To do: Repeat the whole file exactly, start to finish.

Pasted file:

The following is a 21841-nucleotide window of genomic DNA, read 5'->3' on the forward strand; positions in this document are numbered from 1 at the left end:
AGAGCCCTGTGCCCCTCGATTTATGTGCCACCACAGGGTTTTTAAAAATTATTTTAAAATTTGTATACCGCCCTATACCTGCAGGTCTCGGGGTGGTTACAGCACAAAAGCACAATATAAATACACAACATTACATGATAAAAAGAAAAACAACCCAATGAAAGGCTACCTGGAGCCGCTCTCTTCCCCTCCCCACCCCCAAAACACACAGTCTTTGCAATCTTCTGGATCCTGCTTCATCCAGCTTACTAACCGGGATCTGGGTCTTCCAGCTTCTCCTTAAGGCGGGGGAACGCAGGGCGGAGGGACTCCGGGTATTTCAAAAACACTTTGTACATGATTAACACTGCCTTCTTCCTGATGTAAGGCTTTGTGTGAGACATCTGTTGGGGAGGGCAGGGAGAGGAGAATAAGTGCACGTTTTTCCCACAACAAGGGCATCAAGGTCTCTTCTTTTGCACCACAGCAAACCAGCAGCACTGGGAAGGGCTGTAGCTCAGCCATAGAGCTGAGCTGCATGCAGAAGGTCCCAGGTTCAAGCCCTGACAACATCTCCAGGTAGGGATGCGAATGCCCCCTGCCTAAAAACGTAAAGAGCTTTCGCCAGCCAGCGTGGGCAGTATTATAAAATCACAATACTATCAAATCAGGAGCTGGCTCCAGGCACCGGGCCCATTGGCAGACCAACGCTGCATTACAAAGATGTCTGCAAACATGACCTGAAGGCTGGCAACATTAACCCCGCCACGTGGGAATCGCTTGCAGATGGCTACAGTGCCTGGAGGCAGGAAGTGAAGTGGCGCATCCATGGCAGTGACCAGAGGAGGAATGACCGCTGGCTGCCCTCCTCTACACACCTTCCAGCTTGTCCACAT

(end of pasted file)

The following is a 21841-nucleotide window of genomic DNA, read 5'->3' on the forward strand; positions in this document are numbered from 1 at the left end:
AGAGCCCTGTGCCCCTCGATTTATGTGCCACCACAGGGTTTTTAAAAATTATTTTAAAATTTGTATACCGCCCTATACCTGCAGGTCTCGGGGTGGTTACAGCACAAAAGCACAATATAAATACACAACATTACATGATAAAAAGAAAAACAACCCAATGAAAGGCTACCTGGAGCCGCTCTCTTCCCCTCCCCACCCCCAAAACACACAGTCTTTGCAATCTTCTGGATCCTGCTTCATCCAGCTTACTAACCGGGATCTGGGTCTTCCAGCTTCTCCTTAAGGCGGGGGAACGCAGGGCGGAGGGACTCCGGGTATTTCAAAAACACTTTGTACATGATTAACACTGCCTTCTTCCTGATGTAAGGCTTTGTGTGAGACATCTGTTGGGGAGGGCAGGGAGAGGAGAATAAGTGCACGTTTTTCCCACAACAAGGGCATCAAGGTCTCTTCTTTTGCACCACAGCAAACCAGCAGCACTGGGAAGGGCTGTAGCTCAGCCATAGAGCTGAGCTGCATGCAGAAGGTCCCAGGTTCAAGCCCTGACAACATCTCCAGGTAGGGATGCGAATGCCCCCTGCCTAAAAACGTAAAGAGCTTTCGCCAGCCAGCGTGGGCAGTATTATAAAATCACAATACTATCAAATCAGGAGCTGGCTCCAGGCACCGGGCCCATTGGCAGACCAACGCTGCATTACAAAGATGTCTGCAAACATGACCTGAAGGCTGGCAACATTAACCCCGCCACGTGGGAATCGCTTGCAGATGGCTACAGTGCCTGGAGGCAGGAAGTGAAGTGGCGCATCCATGGCAGTGACCAGAGGAGGAATGACCGCTGGCTGCCCTCCTCTACACACCTTCCAGCTTGTCCACAT